Coillte has insisted that it remains focused on its plans to create an additional 100,000ha of new forests by 2050.

While the State forestry body has admitted that further tie-ups with private investment funds were not being considered by the organisation, it stated that planting an additional 3,500ha per year remains its long-term strategic vision.

“To contribute to the nation’s afforestation targets in line with Government policy, Coillte’s long-term strategic vision is to enable the creation of 100,000ha of new forests by 2050, half of which will be native woodlands,” Coillte told the Irish Farmers Journal.

It said that its plan involves three different initiatives, including the use of public lands, its Nature Trust and its tie up with the controversial Irish Strategic Forestry Fund (ISFF), which was launched recently by the UK-headquartered asset management firm Gresham House.


Strong opposition to the Gresham House-Coillte deal resulted in the Government distancing itself from this model of afforestation.

In terms of the use of public lands for afforestation, Coillte said it was currently in discussions with other State bodies, such as Bord na Móna.

“We’re working with public authorities to identify any land that is suitable for afforestation. For example, the first project under way within this initiative is the Bord na Móna Native Woodlands project, which is currently focused on native woodland development on just over 200ha. If this project is successful, we aim to extend it to c1,500ha,” Coillte outlined.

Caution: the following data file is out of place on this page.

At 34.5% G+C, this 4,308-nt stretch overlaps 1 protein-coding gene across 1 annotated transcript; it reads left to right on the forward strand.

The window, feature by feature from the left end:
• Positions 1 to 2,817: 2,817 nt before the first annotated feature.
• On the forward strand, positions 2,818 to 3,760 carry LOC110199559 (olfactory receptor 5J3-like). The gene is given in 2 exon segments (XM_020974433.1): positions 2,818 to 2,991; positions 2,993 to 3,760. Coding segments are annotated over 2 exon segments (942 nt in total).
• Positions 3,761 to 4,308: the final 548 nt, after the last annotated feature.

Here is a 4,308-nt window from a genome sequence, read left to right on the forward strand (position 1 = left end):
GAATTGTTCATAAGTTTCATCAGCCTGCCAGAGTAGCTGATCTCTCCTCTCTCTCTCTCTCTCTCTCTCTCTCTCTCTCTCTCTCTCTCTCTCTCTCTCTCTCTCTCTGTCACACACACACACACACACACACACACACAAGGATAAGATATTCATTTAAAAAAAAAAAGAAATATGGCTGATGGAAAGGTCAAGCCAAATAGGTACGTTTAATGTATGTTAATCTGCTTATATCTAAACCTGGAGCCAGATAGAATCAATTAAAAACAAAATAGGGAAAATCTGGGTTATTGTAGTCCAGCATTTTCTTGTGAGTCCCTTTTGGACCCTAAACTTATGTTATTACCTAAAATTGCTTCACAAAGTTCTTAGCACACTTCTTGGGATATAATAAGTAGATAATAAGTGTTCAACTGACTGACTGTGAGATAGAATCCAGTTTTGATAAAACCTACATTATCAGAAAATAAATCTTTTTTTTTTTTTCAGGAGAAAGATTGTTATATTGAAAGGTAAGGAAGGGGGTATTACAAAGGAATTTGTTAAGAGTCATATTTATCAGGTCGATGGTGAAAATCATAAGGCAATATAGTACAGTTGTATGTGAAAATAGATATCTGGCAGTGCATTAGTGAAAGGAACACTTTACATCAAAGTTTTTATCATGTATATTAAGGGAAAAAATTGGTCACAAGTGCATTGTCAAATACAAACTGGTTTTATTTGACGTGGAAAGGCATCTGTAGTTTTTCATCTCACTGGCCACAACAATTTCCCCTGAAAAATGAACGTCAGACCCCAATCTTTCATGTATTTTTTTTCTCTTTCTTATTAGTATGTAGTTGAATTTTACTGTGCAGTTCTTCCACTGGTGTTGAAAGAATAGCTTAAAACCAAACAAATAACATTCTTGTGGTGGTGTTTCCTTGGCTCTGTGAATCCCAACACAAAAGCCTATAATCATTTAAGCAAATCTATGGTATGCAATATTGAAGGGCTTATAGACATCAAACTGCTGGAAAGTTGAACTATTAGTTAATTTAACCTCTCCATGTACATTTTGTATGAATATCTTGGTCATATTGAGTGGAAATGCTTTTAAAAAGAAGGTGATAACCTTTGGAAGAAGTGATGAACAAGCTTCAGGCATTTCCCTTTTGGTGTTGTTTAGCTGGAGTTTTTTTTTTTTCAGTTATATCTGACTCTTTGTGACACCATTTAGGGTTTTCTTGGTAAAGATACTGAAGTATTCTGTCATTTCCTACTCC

“The second initiative is the creation of new native woodlands, which will be realised by Nature Partners CLG, the Nature Trust, which is a not-for-profit company that attracts third-party capital from ESG [Environmental, Social and Governance] impact investors. Coillte is a member of Nature Partners CLG,” the State body explained.

Further deals

While the third plank of Coillte’s plan is the ISFF, the forestry company conceded that further deals with investment firms such as Gresham House were not in the pipeline.

“We are also, however, considering how we could potentially work more closely with farmers to deliver afforestation, or acquire land directly if state aid rules were changed, and in a way that supports the environment and the rural economy,” Coillte added.

Coillte has been excluded under EU state aid rules from drawing down grants and premia supports for afforestation since the 1990s.